Singapore school pupil sets world record at memory championships

Dhruv Manoj outperformed 20 other competitors in his age group of 12 and below to top the "names and faces" discipline at the World Memory Championship in Jakarta.
Dhruv Manoj outperformed 20 other competitors in his age group of 12 and below to top the "names and faces" discipline at the World Memory Championship in Jakarta. PHOTO: SINGAPORE MEMORY SPORTS ASSOCIATION

SINGAPORE - A Singapore primary school pupil broke the children's category world record in one section of the World Memory Championships held in Jakarta earlier this month (Dec 1-3).

Dhruv Manoj, 11, a Primary 5 pupil at Sembawang Primary School, outperformed 20 other competitors in his age group of 12 and below to top the "names and faces" discipline. Memory athletes at the international memory sport competition had 15 minutes to memorise names and faces and 30 minutes to recall and pen their answers. Dhruv was able to match 96 names to faces correctly, of the 240 given.

The previous record of 88 names and faces was set by Indonesian student Shafa Annisa Rahmadani Arianata when she was 11, at the Hong Kong Open 2015.

The overall new world record set at the championships in Jakarta was 212 names and faces by Mongolia-born Yanjaa Wintersoul, 23.

The 111 competitors in this year's World Memory Championships took part in 10 events each, in which they had to memorise and recall various items, such as random words, random digits and the order of a deck of cards.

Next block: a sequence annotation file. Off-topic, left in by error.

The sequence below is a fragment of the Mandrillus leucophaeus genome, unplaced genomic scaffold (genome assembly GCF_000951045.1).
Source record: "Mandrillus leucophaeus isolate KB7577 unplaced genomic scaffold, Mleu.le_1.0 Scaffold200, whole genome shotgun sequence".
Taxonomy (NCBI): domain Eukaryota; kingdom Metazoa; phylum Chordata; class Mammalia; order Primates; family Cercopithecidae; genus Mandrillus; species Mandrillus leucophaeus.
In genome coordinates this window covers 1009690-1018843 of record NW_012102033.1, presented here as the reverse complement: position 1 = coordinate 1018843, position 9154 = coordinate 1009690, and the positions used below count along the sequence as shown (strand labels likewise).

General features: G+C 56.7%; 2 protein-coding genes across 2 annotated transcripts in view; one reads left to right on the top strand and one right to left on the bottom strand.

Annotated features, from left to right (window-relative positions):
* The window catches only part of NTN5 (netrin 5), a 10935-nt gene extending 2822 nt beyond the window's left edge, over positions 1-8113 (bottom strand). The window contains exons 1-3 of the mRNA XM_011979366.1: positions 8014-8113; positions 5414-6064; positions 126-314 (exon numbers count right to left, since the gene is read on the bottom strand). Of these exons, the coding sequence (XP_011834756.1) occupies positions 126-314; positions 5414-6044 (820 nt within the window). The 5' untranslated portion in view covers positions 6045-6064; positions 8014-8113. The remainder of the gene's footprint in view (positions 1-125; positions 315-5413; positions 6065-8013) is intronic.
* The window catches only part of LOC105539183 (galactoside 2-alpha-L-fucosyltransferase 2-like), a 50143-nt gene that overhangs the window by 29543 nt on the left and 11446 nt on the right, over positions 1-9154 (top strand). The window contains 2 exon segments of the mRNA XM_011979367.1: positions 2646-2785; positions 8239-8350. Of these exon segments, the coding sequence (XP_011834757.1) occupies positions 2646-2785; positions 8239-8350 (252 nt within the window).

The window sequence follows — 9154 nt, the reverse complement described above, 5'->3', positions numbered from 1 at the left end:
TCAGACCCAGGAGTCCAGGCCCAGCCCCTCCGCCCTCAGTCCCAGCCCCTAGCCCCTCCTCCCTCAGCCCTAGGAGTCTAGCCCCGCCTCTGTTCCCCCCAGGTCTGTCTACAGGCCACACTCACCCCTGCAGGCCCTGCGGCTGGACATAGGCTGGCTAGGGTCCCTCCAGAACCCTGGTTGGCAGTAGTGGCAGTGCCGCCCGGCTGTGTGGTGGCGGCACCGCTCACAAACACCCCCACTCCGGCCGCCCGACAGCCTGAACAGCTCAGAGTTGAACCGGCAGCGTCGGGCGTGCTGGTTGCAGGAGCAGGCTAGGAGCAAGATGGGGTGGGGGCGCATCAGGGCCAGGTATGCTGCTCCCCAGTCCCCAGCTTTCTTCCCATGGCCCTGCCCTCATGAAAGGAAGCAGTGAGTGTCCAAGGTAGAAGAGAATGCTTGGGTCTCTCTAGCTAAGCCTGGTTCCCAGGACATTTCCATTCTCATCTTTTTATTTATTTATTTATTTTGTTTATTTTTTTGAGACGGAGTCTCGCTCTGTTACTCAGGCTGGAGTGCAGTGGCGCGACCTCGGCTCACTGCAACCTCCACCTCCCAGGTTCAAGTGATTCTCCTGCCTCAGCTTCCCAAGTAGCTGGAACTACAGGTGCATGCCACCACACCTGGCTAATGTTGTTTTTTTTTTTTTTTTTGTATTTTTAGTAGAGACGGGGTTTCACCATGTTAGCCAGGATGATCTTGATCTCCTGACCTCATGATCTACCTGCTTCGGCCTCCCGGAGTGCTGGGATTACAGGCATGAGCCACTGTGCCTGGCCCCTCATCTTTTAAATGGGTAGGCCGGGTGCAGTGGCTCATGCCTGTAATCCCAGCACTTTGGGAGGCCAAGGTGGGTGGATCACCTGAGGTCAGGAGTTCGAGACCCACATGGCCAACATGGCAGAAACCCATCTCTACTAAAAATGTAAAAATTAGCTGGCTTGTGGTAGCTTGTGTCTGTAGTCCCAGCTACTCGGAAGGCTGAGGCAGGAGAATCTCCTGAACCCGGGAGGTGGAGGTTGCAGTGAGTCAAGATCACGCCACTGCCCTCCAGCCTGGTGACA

For each event, they were ranked overall against all other competitors, and also against competitors in their own age group - kids (12 and under), junior (13 to 17), adult (18 to 59), and senior (60 and above).

There were five competitors representing Singapore.

Said Dhruv when he learnt that he had not only won his category but also set a new world record for his age group: "I was so excited... It was unexpected and seriously cool."

He also won in the "random words" category for his age group where competitors had 15 minutes to memorise a list of random words and 30 minutes to recall and pen down the words. He remembered 154 random words from a list of about 380 words.

Dhruv's interest was sparked by an article on memory sports his father showed him and he has been training since two years ago. The Singapore permanent resident of Indian nationality credited his recent good showing to intensive training over three weeks leading up to the World Memory Championships.

He trained for at least four hours a day, practising for the different events, following a schedule that his father, Dr Manoj K Prabhakar, 45, a management consultant, drew up.

The niche area of memory sports has gained mainstream attention in recent years, in part due to TV shows featuring memory athletes such as Chinese reality programme The Brain, in which contestants memorise vast amounts of information. Furniture retailer Ikea has also featured memory athlete Yanjaa Wintersoul in its marketing campaign to promote its 2018 catalogue.

Mr Wellon Chou, 28, president of the Singapore Memory Sports Association, hopes that Dhruv's performance will inspire more Singaporeans to take to the mental sport.

He said: "Breaking a world record will definitely help with promoting memory sport in Singapore... If an 11-year-old kid could do it, we should all give it a try."